Boxing

Shannon Briggs: “I have seen something”

Briggs06.11.06 - By Geoff McKay, photo by Tom Casino / Showtime - The year is 1936. The black and white footage shows a young Max Schmeling in an overcoat, his dark hair slicked back, confidently smiling as he answers reporter’s questions about his upcoming bout with then undefeated sensation Joe Louis. During the interview Schmeling utters his now famous line,

“I have seen something”. What Schmeling had seen in fact was that Louis often dropped his hand after throwing a punch, and that this left an opening for a counter shot. The 10 to 1 underdog used what he had seen to score a dramatic 12th round KO over Lewis, shocking the boxing world in the process.

Shannon Briggs pulled off a modern day rendition of this classic event tonight when he knocked out Sergei Lyakhovich in the dying seconds of the twelfth round in Chase Field.

Now, to be sure, Sergei Lyakhovich is no Joe Louis, and Briggs isn’t exactly Max Schmeling, however, Briggs had mentioned several times that he saw a weakness in the style of Lyakhovich, and shortly into the fight it became apparent what that weakness was..

Early on in the bout Lyakhovich moved in to pressure Briggs, and was met with a counter left hand that came smooth and clean, a move that Briggs had obviously been practiced relentlessly in camp. The left hand caught Lyakhovich, and although it didn’t hurt him badly, it was the first of many that kept Lyakhovich from getting aggressive and pressing the action. Several times Briggs would even start to throw the hook when Lyakhovich shifted his feet.

Boxing is such a fascinating sport because of the little things, and this fight was a perfect example. The announcers kept berating Lyakhovich for lack of aggression, and Briggs for not keeping active, when in reality there were perfectly good reasons for both. Lyakhovich didn’t get aggressive because he had gotten stung by the Briggs counter left hook and couldn’t find an opening. Briggs didn’t keep active because he was dead tired from the middle of the first round on. He was conserving his energy, keeping Lyakhovich at bay, and keeping himself in the fight in the hopes that he would eventually land a big shot, which he finally did.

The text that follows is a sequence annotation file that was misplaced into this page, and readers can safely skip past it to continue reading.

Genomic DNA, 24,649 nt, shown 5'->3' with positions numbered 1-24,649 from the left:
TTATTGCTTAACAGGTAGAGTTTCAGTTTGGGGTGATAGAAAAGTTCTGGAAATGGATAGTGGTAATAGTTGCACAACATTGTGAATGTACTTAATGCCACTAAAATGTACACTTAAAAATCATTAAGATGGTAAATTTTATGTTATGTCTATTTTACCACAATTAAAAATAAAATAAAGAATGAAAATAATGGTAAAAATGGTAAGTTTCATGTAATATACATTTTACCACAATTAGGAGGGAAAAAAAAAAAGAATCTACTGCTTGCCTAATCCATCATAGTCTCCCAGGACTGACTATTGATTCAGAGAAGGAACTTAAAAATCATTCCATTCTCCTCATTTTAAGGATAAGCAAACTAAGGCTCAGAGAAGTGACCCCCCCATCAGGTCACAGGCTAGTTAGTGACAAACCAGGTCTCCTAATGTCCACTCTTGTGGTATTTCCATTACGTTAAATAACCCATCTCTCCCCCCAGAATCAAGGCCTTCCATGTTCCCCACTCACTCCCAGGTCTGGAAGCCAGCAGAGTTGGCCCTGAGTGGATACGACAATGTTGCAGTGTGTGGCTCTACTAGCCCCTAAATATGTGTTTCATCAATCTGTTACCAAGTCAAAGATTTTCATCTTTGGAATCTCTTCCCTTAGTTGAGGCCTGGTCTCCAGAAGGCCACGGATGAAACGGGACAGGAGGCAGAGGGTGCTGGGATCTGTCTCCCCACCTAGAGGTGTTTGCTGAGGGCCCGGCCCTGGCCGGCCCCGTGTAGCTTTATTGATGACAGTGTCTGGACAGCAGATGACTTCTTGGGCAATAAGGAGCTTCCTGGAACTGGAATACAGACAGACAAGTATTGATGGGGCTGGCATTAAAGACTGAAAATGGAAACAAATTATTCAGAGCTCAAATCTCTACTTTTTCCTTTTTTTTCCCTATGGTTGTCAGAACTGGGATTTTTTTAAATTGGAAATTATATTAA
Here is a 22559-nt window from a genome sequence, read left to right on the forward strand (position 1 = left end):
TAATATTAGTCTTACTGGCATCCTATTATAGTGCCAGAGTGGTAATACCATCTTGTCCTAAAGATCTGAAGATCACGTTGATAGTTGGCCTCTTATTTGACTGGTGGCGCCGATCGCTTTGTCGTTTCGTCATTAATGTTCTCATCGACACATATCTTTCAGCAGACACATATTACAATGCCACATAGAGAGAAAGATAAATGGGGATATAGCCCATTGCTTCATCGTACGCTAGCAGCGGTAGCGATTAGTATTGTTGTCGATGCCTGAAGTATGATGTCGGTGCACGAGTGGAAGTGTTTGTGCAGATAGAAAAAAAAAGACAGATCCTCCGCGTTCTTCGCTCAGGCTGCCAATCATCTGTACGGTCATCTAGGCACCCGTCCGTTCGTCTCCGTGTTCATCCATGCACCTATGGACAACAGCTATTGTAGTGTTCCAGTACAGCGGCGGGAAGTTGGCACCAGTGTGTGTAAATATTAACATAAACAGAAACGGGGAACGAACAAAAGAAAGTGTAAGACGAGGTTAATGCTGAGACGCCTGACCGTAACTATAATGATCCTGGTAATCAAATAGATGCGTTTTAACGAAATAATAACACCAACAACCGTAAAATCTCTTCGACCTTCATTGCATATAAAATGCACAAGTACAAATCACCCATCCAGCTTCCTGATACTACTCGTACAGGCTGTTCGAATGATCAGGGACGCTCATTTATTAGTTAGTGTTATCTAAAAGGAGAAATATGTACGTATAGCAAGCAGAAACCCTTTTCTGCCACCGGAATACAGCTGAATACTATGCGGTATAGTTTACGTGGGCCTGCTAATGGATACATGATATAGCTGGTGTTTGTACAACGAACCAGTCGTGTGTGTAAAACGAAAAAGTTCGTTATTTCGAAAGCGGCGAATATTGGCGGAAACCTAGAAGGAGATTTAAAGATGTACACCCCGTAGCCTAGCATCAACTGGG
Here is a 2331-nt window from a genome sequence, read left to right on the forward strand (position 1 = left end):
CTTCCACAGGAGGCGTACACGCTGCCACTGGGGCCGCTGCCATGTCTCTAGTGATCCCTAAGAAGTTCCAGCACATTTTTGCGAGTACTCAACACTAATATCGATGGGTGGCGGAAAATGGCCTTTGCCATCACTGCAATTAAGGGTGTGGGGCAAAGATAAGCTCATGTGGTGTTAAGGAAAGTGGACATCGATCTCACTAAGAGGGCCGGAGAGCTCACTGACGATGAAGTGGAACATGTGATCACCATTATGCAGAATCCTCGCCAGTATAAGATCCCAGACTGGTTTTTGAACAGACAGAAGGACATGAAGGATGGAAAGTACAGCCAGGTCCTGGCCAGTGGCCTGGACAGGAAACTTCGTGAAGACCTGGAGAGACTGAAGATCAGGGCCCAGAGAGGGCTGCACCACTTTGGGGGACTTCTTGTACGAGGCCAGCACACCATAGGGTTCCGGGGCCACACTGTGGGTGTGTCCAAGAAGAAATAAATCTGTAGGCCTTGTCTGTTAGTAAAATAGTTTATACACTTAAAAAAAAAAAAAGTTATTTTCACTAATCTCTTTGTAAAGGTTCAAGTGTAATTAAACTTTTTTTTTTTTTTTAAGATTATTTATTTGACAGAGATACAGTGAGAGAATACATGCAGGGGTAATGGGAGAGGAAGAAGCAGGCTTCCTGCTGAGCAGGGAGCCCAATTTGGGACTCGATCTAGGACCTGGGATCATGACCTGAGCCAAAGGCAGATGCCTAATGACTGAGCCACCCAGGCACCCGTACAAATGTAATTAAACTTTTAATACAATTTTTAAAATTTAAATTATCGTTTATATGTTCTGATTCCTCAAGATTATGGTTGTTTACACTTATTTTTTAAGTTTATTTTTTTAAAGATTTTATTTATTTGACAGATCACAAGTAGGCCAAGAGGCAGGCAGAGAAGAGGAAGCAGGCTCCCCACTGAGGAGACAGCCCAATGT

The highlight reels will show the final Briggs big overhand right time and time again, but don’t be fooled, it was the counter left hook, the one that didn’t really ever do any damage, the one that kept Lyakhovich at a distance that won the fight for Briggs.

It is very likely Briggs will become a one hit wonder if he faces any more than a token opponent on his first defense. His plodding style and lack of aggression would prove fatal against Wladimir Klitschko’s quick jab, straight right hands and lethal left hook. James Toney would almost certainly outbox Briggs, and Sam Peter, with his granite chin would keep coming forward until he battered Shannon into submission. Whatever the case, The Cannon hung around the division long enough to get another shot, and he did what it took when the time came.


Comments or questions may be sent to:
geoffmckay@monarch.net

Article posted on 06.11.2006



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